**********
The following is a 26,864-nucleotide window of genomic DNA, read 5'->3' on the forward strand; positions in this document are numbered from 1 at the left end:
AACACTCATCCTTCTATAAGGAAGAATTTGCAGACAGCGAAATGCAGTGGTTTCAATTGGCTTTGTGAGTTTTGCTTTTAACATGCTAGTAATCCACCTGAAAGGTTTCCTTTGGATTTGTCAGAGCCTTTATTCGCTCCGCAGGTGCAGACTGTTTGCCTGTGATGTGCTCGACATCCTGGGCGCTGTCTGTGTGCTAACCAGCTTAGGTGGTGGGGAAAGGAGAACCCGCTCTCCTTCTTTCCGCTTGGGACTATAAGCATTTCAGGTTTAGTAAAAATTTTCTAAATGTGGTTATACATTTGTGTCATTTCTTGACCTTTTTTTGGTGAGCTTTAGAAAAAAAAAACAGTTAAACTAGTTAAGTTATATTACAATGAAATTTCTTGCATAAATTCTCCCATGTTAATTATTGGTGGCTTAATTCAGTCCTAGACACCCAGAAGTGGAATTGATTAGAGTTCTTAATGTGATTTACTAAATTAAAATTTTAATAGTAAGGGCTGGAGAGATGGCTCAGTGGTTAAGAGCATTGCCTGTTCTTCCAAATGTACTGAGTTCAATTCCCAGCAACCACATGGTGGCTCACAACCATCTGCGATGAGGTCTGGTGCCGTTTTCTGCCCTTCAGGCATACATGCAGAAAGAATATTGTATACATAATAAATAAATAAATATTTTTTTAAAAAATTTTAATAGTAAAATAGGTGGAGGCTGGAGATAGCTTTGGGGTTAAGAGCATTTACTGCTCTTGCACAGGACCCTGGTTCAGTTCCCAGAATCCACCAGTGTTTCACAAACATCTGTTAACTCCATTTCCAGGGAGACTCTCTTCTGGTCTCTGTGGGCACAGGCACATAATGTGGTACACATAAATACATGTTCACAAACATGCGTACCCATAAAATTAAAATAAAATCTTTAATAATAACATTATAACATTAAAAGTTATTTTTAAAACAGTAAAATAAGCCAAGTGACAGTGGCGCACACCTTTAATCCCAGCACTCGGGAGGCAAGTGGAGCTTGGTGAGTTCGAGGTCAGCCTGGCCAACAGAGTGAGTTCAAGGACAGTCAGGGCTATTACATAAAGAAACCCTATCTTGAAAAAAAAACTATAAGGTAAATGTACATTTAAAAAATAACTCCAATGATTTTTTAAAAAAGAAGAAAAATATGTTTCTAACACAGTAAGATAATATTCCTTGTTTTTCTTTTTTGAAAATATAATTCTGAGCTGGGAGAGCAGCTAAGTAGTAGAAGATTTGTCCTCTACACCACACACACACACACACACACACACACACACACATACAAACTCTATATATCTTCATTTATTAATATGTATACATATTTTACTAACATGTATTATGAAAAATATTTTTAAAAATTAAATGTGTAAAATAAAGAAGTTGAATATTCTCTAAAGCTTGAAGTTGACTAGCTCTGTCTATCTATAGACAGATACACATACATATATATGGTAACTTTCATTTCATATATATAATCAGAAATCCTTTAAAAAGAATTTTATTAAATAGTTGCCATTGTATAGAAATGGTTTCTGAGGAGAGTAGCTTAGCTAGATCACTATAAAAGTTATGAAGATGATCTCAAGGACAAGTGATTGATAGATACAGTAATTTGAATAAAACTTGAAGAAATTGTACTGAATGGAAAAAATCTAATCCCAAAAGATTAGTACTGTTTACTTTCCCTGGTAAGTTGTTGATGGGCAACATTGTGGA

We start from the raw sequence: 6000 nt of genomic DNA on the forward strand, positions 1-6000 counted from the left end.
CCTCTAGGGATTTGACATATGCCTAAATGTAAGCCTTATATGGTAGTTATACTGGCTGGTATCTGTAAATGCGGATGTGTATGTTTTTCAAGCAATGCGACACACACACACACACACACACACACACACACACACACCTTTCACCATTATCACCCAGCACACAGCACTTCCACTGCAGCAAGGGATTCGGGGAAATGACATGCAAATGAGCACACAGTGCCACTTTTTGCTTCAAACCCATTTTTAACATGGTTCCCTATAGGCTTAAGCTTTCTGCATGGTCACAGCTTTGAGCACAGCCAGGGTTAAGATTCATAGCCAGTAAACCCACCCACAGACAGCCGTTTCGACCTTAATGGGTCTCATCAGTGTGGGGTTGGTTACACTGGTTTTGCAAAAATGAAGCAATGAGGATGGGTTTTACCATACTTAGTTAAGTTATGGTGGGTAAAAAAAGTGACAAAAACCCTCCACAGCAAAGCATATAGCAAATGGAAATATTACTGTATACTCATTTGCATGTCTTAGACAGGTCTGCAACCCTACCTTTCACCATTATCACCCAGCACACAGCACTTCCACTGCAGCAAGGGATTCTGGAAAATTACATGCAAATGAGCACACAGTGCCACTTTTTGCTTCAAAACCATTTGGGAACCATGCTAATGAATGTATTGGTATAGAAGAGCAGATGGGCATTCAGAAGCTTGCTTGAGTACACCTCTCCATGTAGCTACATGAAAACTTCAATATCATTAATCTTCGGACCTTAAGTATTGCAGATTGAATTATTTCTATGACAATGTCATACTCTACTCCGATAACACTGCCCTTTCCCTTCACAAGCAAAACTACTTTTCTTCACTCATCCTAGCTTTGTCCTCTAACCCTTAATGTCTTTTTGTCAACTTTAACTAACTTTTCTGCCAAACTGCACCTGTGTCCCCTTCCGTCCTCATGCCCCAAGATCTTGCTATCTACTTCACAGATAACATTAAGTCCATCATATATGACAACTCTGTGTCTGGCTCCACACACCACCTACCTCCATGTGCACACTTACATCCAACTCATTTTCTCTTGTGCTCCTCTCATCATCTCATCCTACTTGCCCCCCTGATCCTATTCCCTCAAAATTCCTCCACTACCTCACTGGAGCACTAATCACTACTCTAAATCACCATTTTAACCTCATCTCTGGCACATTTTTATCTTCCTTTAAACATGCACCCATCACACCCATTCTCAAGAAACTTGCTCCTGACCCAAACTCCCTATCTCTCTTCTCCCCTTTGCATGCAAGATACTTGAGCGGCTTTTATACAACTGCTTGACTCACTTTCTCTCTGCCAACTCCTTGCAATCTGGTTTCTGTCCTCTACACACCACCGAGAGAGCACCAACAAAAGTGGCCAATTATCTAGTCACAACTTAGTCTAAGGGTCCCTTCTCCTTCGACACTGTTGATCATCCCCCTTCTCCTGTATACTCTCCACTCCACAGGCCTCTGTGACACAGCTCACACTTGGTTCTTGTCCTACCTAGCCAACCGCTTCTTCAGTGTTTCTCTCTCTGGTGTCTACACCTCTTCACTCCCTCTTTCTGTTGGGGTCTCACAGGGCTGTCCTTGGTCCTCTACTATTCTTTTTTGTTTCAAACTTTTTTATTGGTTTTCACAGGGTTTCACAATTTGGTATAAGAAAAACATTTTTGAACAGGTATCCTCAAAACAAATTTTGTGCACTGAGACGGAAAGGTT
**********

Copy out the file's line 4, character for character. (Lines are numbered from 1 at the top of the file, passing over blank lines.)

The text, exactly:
CCTCTAGGGATTTGACATATGCCTAAATGTAAGCCTTATATGGTAGTTATACTGGCTGGTATCTGTAAATGCGGATGTGTATGTTTTTCAAGCAATGCGACACACACACACACACACACACACACACACACACACACCTTTCACCATTATCACCCAGCACACAGCACTTCCACTGCAGCAAGGGATTCGGGGAAATGACATGCAAATGAGCACACAGTGCCACTTTTTGCTTCAAACCCATTTTTAACATGGTTCCCTATAGGCTTAAGCTTTCTGCATGGTCACAGCTTTGAGCACAGCCAGGGTTAAGATTCATAGCCAGTAAACCCACCCACAGACAGCCGTTTCGACCTTAATGGGTCTCATCAGTGTGGGGTTGGTTACACTGGTTTTGCAAAAATGAAGCAATGAGGATGGGTTTTACCATACTTAGTTAAGTTATGGTGGGTAAAAAAAGTGACAAAAACCCTCCACAGCAAAGCATATAGCAAATGGAAATATTACTGTATACTCATTTGCATGTCTTAGACAGGTCTGCAACCCTACCTTTCACCATTATCACCCAGCACACAGCACTTCCACTGCAGCAAGGGATTCTGGAAAATTACATGCAAATGAGCACACAGTGCCACTTTTTGCTTCAAAACCATTTGGGAACCATGCTAATGAATGTATTGGTATAGAAGAGCAGATGGGCATTCAGAAGCTTGCTTGAGTACACCTCTCCATGTAGCTACATGAAAACTTCAATATCATTAATCTTCGGACCTTAAGTATTGCAGATTGAATTATTTCTATGACAATGTCATACTCTACTCCGATAACACTGCCCTTTCCCTTCACAAGCAAAACTACTTTTCTTCACTCATCCTAGCTTTGTCCTCTAACCCTTAATGTCTTTTTGTCAACTTTAACTAACTTTTCTGCCAAACTGCACCTGTGTCCCCTTCCGTCCTCATGCCCCAAGATCTTGCTATCTACTTCACAGATAACATTAAGTCCATCATATATGACAACTCTGTGTCTGGCTCCACACACCACCTACCTCCATGTGCACACTTACATCCAACTCATTTTCTCTTGTGCTCCTCTCATCATCTCATCCTACTTGCCCCCCTGATCCTATTCCCTCAAAATTCCTCCACTACCTCACTGGAGCACTAATCACTACTCTAAATCACCATTTTAACCTCATCTCTGGCACATTTTTATCTTCCTTTAAACATGCACCCATCACACCCATTCTCAAGAAACTTGCTCCTGACCCAAACTCCCTATCTCTCTTCTCCCCTTTGCATGCAAGATACTTGAGCGGCTTTTATACAACTGCTTGACTCACTTTCTCTCTGCCAACTCCTTGCAATCTGGTTTCTGTCCTCTACACACCACCGAGAGAGCACCAACAAAAGTGGCCAATTATCTAGTCACAACTTAGTCTAAGGGTCCCTTCTCCTTCGACACTGTTGATCATCCCCCTTCTCCTGTATACTCTCCACTCCACAGGCCTCTGTGACACAGCTCACACTTGGTTCTTGTCCTACCTAGCCAACCGCTTCTTCAGTGTTTCTCTCTCTGGTGTCTACACCTCTTCACTCCCTCTTTCTGTTGGGGTCTCACAGGGCTGTCCTTGGTCCTCTACTATTCTTTTTTGTTTCAAACTTTTTTATTGGTTTTCACAGGGTTTCACAATTTGGTATAAGAAAAACATTTTTGAACAGGTATCCTCAAAACAAATTTTGTGCACTGAGACGGAAAGGTT